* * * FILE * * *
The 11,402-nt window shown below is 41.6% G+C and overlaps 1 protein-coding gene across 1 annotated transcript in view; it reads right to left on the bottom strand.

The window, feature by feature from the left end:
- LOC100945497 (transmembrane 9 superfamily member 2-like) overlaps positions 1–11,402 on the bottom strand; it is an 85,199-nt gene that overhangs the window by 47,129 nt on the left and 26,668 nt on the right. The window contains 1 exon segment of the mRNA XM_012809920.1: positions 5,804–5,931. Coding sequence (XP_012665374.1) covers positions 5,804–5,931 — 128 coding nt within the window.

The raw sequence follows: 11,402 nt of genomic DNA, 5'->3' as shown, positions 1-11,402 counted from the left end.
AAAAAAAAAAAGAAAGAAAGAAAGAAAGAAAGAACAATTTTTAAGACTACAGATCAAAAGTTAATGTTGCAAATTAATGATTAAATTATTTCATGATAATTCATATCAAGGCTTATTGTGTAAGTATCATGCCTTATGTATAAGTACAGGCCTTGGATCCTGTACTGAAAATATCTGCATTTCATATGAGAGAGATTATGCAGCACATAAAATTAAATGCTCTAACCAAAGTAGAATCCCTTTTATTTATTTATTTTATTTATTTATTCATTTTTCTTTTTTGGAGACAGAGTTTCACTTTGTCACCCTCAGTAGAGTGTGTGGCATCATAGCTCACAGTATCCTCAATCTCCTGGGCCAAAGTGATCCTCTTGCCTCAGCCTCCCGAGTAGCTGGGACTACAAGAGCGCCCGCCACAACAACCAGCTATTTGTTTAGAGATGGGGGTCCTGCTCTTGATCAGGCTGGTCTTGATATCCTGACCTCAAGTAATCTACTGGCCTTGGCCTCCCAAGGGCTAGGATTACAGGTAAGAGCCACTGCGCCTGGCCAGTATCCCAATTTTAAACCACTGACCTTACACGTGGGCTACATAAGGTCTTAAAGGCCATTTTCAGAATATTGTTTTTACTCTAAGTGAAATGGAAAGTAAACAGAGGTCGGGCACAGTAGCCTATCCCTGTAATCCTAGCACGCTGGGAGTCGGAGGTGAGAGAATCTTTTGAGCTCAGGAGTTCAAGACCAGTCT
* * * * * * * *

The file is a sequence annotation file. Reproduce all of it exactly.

The 11,402-nt window shown below is 41.6% G+C and overlaps 1 protein-coding gene across 1 annotated transcript in view; it reads right to left on the bottom strand.

The window, feature by feature from the left end:
- LOC100945497 (transmembrane 9 superfamily member 2-like) overlaps positions 1–11,402 on the bottom strand; it is an 85,199-nt gene that overhangs the window by 47,129 nt on the left and 26,668 nt on the right. The window contains 1 exon segment of the mRNA XM_012809920.1: positions 5,804–5,931. Coding sequence (XP_012665374.1) covers positions 5,804–5,931 — 128 coding nt within the window.

The raw sequence follows: 11,402 nt of genomic DNA, 5'->3' as shown, positions 1-11,402 counted from the left end.
AAAAAAAAAAAGAAAGAAAGAAAGAAAGAAAGAACAATTTTTAAGACTACAGATCAAAAGTTAATGTTGCAAATTAATGATTAAATTATTTCATGATAATTCATATCAAGGCTTATTGTGTAAGTATCATGCCTTATGTATAAGTACAGGCCTTGGATCCTGTACTGAAAATATCTGCATTTCATATGAGAGAGATTATGCAGCACATAAAATTAAATGCTCTAACCAAAGTAGAATCCCTTTTATTTATTTATTTTATTTATTTATTCATTTTTCTTTTTTGGAGACAGAGTTTCACTTTGTCACCCTCAGTAGAGTGTGTGGCATCATAGCTCACAGTATCCTCAATCTCCTGGGCCAAAGTGATCCTCTTGCCTCAGCCTCCCGAGTAGCTGGGACTACAAGAGCGCCCGCCACAACAACCAGCTATTTGTTTAGAGATGGGGGTCCTGCTCTTGATCAGGCTGGTCTTGATATCCTGACCTCAAGTAATCTACTGGCCTTGGCCTCCCAAGGGCTAGGATTACAGGTAAGAGCCACTGCGCCTGGCCAGTATCCCAATTTTAAACCACTGACCTTACACGTGGGCTACATAAGGTCTTAAAGGCCATTTTCAGAATATTGTTTTTACTCTAAGTGAAATGGAAAGTAAACAGAGGTCGGGCACAGTAGCCTATCCCTGTAATCCTAGCACGCTGGGAGTCGGAGGTGAGAGAATCTTTTGAGCTCAGGAGTTCAAGACCAGTCT